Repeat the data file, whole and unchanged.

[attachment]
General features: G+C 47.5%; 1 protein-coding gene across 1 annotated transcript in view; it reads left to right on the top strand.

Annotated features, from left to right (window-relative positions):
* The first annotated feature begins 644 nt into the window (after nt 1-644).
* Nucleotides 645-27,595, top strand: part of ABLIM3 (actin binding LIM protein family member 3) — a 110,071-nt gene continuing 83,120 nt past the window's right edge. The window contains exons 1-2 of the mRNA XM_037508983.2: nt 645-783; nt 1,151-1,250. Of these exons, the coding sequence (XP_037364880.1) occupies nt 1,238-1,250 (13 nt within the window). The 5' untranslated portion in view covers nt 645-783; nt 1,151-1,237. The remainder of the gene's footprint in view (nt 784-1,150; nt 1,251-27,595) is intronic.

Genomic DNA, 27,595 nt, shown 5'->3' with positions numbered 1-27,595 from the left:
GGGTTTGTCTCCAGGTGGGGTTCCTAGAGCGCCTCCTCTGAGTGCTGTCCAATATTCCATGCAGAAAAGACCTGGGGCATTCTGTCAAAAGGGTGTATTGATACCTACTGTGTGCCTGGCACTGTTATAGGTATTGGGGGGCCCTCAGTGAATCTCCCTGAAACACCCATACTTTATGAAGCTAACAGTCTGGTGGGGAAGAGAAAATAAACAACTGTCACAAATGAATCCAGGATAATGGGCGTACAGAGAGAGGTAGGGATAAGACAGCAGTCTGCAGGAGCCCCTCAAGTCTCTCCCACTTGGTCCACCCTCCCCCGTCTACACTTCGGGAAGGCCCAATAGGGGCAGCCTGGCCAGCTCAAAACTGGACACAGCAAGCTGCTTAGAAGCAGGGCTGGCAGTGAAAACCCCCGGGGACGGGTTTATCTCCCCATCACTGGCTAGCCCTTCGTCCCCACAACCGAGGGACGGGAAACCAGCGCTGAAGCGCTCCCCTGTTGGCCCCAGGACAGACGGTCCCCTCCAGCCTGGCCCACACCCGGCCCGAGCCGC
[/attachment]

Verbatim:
General features: G+C 47.5%; 1 protein-coding gene across 1 annotated transcript in view; it reads left to right on the top strand.

Annotated features, from left to right (window-relative positions):
* The first annotated feature begins 644 nt into the window (after nt 1-644).
* Nucleotides 645-27,595, top strand: part of ABLIM3 (actin binding LIM protein family member 3) — a 110,071-nt gene continuing 83,120 nt past the window's right edge. The window contains exons 1-2 of the mRNA XM_037508983.2: nt 645-783; nt 1,151-1,250. Of these exons, the coding sequence (XP_037364880.1) occupies nt 1,238-1,250 (13 nt within the window). The 5' untranslated portion in view covers nt 645-783; nt 1,151-1,237. The remainder of the gene's footprint in view (nt 784-1,150; nt 1,251-27,595) is intronic.

Genomic DNA, 27,595 nt, shown 5'->3' with positions numbered 1-27,595 from the left:
GGGTTTGTCTCCAGGTGGGGTTCCTAGAGCGCCTCCTCTGAGTGCTGTCCAATATTCCATGCAGAAAAGACCTGGGGCATTCTGTCAAAAGGGTGTATTGATACCTACTGTGTGCCTGGCACTGTTATAGGTATTGGGGGGCCCTCAGTGAATCTCCCTGAAACACCCATACTTTATGAAGCTAACAGTCTGGTGGGGAAGAGAAAATAAACAACTGTCACAAATGAATCCAGGATAATGGGCGTACAGAGAGAGGTAGGGATAAGACAGCAGTCTGCAGGAGCCCCTCAAGTCTCTCCCACTTGGTCCACCCTCCCCCGTCTACACTTCGGGAAGGCCCAATAGGGGCAGCCTGGCCAGCTCAAAACTGGACACAGCAAGCTGCTTAGAAGCAGGGCTGGCAGTGAAAACCCCCGGGGACGGGTTTATCTCCCCATCACTGGCTAGCCCTTCGTCCCCACAACCGAGGGACGGGAAACCAGCGCTGAAGCGCTCCCCTGTTGGCCCCAGGACAGACGGTCCCCTCCAGCCTGGCCCACACCCGGCCCGAGCCGC